Philanthropic institutions and impact investors are slowly but steadily increasing their presence in frontier market Myanmar, which elected a civilian government in 2016 after decades of military rule.
International Finance Corporation, Omidyar Network, Base of Pyramid Asia (BOPA), Danish Investment Fund for Developing Countries (UFU), Insitor Impact Asia Fund of Insitor Management and Asia Impact Investment Fund are among the players who have committed capital and expertise in some of Myanmar’s high social-economic impact sectors.
Some of the data available from the state points out to pressing need for capital – debt, equity, grant, aid and knowhow – across a range of sectors that impact lives of a vast population. According to the 2014 Myanmar Population and Housing Census (undertaken by the Ministry of Immigration and Population with UNFPA), nearly 32 per cent of households in Myanmar use electricity for lighting and the rest use other sources like kerosene, battery, generator for lighting.
Over 90 per cent of the 54 million population is estimated to be unbanked. A report by Livelihoods and Food Security Trust Fund (LIFT) in 2014 stated that in Myanmar, while 37 per cent of farmers made use of formal credit, 25 per cent borrowed from unregulated parties and the rest 38 per cent had no access to financing.
So clearly, Myanmar is at a stage where it has the capacity to absorb patient capital leading to sustainable development across sectors.
Some global players have responded to the market potential and need to step up their presence in the country. In May 2017, Omidyar Network, a global philanthropic investment firm, said, they were looking at increasing their investment quantum in Myanmar. To date, Omidyar has invested about $5.4 million over the last three years in Myanmar in the form of grants. It is also open to make debt or equity investments in the near future.
World Bank arm, International Finance Corporation (IFC), that is working with the government in advisory capacity as well as investing in private and public projects, has exceeded the $1 billion mark for its accumulated investments, including those that it helped mobilise. As of July 2017, IFC has invested in 18 private projects in telecom, tourism and energy. It is also keen to invest in agriculture and education going forward.
Impact investments in 2017
While institutions like IFC account for the major size of the impact investment pie, some significant deals in the space in 2017 include Mandalay-based Alliance for Microfinance in Myanmar Ltd raising $5 million equity from Base of Pyramid Asia (BOPA), Danish Investment Fund for Developing Countries (UFU), Insitor Impact Asia Fund of Insitor Management and new investor, Asia Impact Investment Fund.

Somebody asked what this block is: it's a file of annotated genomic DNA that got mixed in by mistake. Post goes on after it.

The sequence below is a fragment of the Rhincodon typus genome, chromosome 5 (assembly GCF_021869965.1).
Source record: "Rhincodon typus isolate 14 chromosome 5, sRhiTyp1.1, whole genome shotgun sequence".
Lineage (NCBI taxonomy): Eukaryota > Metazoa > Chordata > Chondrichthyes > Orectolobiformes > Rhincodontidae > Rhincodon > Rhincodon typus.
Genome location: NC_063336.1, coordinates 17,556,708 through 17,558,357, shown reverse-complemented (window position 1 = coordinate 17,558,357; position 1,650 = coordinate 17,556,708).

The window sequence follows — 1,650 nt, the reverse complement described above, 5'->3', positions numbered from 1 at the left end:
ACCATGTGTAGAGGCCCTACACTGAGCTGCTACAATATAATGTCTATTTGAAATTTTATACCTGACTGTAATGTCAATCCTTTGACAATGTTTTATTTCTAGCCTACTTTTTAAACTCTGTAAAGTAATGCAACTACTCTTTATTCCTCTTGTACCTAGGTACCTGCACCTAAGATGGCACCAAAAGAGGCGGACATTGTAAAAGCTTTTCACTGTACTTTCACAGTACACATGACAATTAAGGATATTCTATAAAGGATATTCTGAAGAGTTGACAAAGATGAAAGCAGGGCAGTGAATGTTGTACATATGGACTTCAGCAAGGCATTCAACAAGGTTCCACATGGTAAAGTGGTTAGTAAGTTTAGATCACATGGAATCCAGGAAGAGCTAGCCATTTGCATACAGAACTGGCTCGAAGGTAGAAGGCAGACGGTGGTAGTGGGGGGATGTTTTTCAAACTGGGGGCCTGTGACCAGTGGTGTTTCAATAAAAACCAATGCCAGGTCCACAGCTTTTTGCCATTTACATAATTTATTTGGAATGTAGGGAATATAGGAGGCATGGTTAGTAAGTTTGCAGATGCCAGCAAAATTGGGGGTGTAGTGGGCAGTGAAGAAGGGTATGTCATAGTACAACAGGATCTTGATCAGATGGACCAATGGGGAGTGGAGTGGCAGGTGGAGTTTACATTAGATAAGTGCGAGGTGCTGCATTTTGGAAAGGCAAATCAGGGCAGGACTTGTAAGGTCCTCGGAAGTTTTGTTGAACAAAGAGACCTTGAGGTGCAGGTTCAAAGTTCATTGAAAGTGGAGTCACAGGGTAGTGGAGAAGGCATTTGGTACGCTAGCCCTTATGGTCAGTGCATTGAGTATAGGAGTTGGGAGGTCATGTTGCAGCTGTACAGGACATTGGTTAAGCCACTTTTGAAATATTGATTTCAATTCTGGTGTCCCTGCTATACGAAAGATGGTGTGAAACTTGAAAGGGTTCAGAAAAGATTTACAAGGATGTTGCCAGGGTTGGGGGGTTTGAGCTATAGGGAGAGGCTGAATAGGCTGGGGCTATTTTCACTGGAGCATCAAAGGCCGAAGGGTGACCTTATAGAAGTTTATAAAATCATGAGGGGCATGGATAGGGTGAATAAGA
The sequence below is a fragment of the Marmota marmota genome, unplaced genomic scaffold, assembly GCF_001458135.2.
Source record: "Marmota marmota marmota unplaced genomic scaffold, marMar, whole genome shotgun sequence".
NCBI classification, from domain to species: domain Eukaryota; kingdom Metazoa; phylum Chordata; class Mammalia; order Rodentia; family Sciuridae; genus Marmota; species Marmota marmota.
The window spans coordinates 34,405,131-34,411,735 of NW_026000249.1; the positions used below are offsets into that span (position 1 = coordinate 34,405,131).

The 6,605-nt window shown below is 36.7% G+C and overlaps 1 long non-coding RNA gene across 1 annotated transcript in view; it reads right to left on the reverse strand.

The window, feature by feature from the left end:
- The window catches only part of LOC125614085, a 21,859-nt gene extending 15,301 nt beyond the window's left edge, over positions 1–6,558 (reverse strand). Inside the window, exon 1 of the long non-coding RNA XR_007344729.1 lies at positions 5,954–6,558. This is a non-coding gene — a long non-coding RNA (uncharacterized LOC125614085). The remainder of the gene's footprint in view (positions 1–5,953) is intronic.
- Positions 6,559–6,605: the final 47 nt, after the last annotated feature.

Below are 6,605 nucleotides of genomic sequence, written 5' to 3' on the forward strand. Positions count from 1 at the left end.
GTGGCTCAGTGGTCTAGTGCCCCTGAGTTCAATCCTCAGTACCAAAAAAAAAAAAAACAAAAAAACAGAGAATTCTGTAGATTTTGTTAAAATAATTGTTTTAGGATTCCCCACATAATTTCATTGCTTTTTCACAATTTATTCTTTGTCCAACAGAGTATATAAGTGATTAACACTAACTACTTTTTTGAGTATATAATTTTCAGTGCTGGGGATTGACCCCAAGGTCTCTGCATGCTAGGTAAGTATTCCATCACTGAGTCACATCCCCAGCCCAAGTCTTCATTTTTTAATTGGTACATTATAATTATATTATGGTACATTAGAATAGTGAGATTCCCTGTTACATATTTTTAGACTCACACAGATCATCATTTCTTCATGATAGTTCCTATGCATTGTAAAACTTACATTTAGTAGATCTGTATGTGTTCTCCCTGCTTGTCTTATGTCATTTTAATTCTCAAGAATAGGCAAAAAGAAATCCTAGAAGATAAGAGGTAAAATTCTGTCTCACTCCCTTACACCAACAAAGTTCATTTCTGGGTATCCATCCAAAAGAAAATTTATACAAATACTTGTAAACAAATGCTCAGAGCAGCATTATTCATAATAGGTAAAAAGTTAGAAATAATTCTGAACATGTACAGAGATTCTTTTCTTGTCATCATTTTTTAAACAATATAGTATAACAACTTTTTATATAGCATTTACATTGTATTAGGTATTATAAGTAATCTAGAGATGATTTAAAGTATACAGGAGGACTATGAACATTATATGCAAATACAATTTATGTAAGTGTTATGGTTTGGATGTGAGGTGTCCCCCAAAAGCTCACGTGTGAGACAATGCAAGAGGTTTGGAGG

This is a follow-on investment made by Insitor Management in Alliance and the investment was part of the $35 million Insitor Impact Asia fund which was raised in 2013. The fund invests from $250,000 to $3 million in social impact ventures.
Last year also saw Proximity Designs, a Yangon-based social enterprise, receive back-to-back funding from Yoma Bank mainly to support its microfinance arm.
Also, Japan ASEAN Women Empowerment Fund and Microfinance Initiative for Asia (MIFA) Debt Fund financed a total $4 million to VisionFund Myanmar.
Rockstart Impact, an accelerator programme, is currently open to Myanmar entrepreneurs. The programme is looking to support 10 companies with a social impact idea. Furthermore, One to Watch, a Dutch asset management firm which manages Rockstart Impact, is hopeful to find investible SMEs in Myanmar.
Corporate activity and CSR projects see a fillip
Early 2017 saw Asian Venture Philanthropy Network (AVPN) holding a Myanmar Social Impact Forum to emphasise the opportunities in the space.
AVPN is supporting a number of stakeholders who are keen on the impact investment space.
Aung Naing Oo, director general of the Directorate of Investment and Company Administration mentioned that the Myanmar Investment Commission puts serious consideration to enhance responsible businesses.
MIC is thinking of ways to help the community benefit from investments. Since 2013, MIC has been encouraging investors to deploy 2 to 5 per cent of their net profit into CSR activities which includes developing local businesses. However, to have a stronger impact on the development work, Oo said, “we are considering linking local SMEs with foreign direct investments.”
Myanmar has seen some sporadic activity by overseas corporates who are scanning the possibilities in sectors like energy, healthcare and education.
Some of the recent developments include local firm Parami Energy looking at a bigger play in alternative forms of energy in Myanmar. Rockefeller Foundation, a private philanthropy foundation based in the U.S, is keen to explore investment opportunities in the renewable energy mini-grid market both in Myanmar and Thailand.
Nippon Foundation, the largest private foundation in Japan, is eyeing number of projects in Myanmar including healthcare as well as energy .
Kyaw Kyaw Hlaing, chairman of Smart Group of Companies has supported many of his employees to start their own business. And, Li Ka Shing foundation is noted to be interested in the medical sector in Myanmar, looking at setting up hospitals.
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